After you’ve effectively utilised Amazon’s own consumer-based data sets and tools, it’s important to do follow this up with thorough keyword research, taking into account search volumes for both Google and Amazon itself.
There are a huge range of product keyword research tools out there that you should consider investing in if you want to implement a long-term and agile ecommerce strategy.
- Jungle Scout
Jungle Scout sells itself as an ‘all-in-one platform for selling on Amazon’, and rightly so. Their ‘opportunity finder’ is hugely valuable for gaining a deep and solid understanding of search volumes for specific products, the level of competition in varying niches and emerging sales opportunities. You can even install their Google Chrome extension to browse products, analyse their search volume and the nature of the competition as you go.
Another favourite for tackling keyword research is Ahrefs, used by SEO professionals and agencies worldwide to find relevant keyword targeting opportunities and inspect competitor domains. To use Ahrefs to carry out invaluable product keyword research you can customise your keyword searches to evaluate shopping results and, in an ideal world, find keyword opportunities with relatively low competition but high demand.
Believe it or not, you can carry out some initial keyword research using Amazon itself. Simply type a product into the search bar to be presented with a wide range of keyword variants that consumers are commonly using to find that product – all in order of search volume.
3. Product Reviews
Once you have identified a product niche or have a range of products in mind, take a close look at reviews for some further insight. First, think about the volume of reviews. A product with thousands of existing reviews is usually the sign of an over-saturated market, whereas one with a complete lack of reviews can signal a lack of demand.
Amazon product reviews can reveal incredibly valuable information about gaps in the market too, with many consumers going into detail about the pros and cons of a certain product and outlining where it’s lacking. Make the most of this free information about the pain points of your target consumers, learn from other sellers’ mistakes and aim to offer a product that goes one step further than the competition.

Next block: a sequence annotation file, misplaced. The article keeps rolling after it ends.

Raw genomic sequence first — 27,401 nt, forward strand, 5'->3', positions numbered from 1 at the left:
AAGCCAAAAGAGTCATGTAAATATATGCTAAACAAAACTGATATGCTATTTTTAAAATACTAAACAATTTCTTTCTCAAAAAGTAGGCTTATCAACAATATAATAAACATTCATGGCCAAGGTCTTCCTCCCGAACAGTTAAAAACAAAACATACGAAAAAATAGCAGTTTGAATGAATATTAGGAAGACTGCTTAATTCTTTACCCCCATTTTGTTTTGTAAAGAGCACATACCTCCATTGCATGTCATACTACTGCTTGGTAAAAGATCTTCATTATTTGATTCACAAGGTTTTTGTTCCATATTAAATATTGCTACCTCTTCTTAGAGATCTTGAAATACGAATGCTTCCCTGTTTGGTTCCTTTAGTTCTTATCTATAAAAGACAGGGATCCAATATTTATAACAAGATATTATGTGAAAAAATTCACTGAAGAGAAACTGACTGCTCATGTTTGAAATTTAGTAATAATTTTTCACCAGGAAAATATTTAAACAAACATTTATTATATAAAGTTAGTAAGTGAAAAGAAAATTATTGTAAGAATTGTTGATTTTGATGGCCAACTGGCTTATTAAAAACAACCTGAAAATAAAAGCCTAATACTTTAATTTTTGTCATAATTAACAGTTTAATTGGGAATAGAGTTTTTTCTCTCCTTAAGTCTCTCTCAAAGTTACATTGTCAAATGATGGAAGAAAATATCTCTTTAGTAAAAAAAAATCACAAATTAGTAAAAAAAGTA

Understanding Product Demand
When doing your market research on Amazon there are a whole host of considerations such as market trends, seasonal changes, profit margins that should never be neglected.
Market Trends and Seasonal Change
A completely free resource that can provide valuable insight into market trends and variations in product demand is Google Trends: simply type in a product’s key search term to be presented with a clear graph outlining the ebbs and flows in the products demand. You can use Google’s own data to identify clear seasonal trends and pinpoint the time of year that may be best to start selling a certain product or, alternatively, aim to find a product that is in demand all year round for consistent monthly recurring revenue (MRR).
As we mentioned earlier, BSR is not the be-all and end-all when it comes to determining the LTV or potential of stocking a certain product. Profit margins should be at the forefront of your mind all the time to make sure you are looking for products that will make you money.
Those new to ecommerce and third-party selling should always aim for a 50% profit margin with each product you bring into your inventory. This way, you can make sure that you are still making a profit whether you bring in a small or larger volume of initial sales.
When determining your profit margins, always consider an item’s weight, dimensions, and shelf life. Large and heavy items can be expensive to ship taking away from your profits considerably over time. On top of this, think about how soon a product is likely to expire, go out of trend or be replaced by a new or updated version. This way, you can predict any dips in demand and avoid being left with a large volume of stock and no one to buy it.
Optimize Your Amazon Profits with Repricer.com
As you can hopefully see, deciding what to sell on Amazon should be a process based on extensive and calculated research taking into account a wide range of factors. Once you’ve created an inventory of well-researched stock and are ready to start selling, it’s time to think about pricing.
To generate sales and stand out from competitors, you need a solid pricing strategy and repricing tool to support you. This is where Repricer.com comes in, giving third-party sellers the ability to optimize their product prices easily.